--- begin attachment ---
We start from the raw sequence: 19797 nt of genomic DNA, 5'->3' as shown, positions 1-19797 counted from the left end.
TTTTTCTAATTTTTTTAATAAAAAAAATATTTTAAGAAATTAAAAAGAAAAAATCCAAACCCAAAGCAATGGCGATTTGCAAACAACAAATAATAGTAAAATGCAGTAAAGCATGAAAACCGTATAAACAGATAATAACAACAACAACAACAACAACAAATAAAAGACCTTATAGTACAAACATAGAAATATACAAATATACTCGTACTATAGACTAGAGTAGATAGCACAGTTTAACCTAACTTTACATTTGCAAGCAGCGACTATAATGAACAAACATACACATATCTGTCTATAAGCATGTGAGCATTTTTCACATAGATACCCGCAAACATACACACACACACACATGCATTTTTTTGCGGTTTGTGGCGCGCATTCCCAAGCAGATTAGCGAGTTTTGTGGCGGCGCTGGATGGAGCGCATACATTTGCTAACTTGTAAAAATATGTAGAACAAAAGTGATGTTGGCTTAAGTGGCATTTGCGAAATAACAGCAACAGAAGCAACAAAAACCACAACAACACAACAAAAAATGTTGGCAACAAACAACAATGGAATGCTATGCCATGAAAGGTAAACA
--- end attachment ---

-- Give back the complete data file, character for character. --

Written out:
We start from the raw sequence: 19797 nt of genomic DNA, 5'->3' as shown, positions 1-19797 counted from the left end.
TTTTTCTAATTTTTTTAATAAAAAAAATATTTTAAGAAATTAAAAAGAAAAAATCCAAACCCAAAGCAATGGCGATTTGCAAACAACAAATAATAGTAAAATGCAGTAAAGCATGAAAACCGTATAAACAGATAATAACAACAACAACAACAACAACAAATAAAAGACCTTATAGTACAAACATAGAAATATACAAATATACTCGTACTATAGACTAGAGTAGATAGCACAGTTTAACCTAACTTTACATTTGCAAGCAGCGACTATAATGAACAAACATACACATATCTGTCTATAAGCATGTGAGCATTTTTCACATAGATACCCGCAAACATACACACACACACACATGCATTTTTTTGCGGTTTGTGGCGCGCATTCCCAAGCAGATTAGCGAGTTTTGTGGCGGCGCTGGATGGAGCGCATACATTTGCTAACTTGTAAAAATATGTAGAACAAAAGTGATGTTGGCTTAAGTGGCATTTGCGAAATAACAGCAACAGAAGCAACAAAAACCACAACAACACAACAAAAAATGTTGGCAACAAACAACAATGGAATGCTATGCCATGAAAGGTAAACA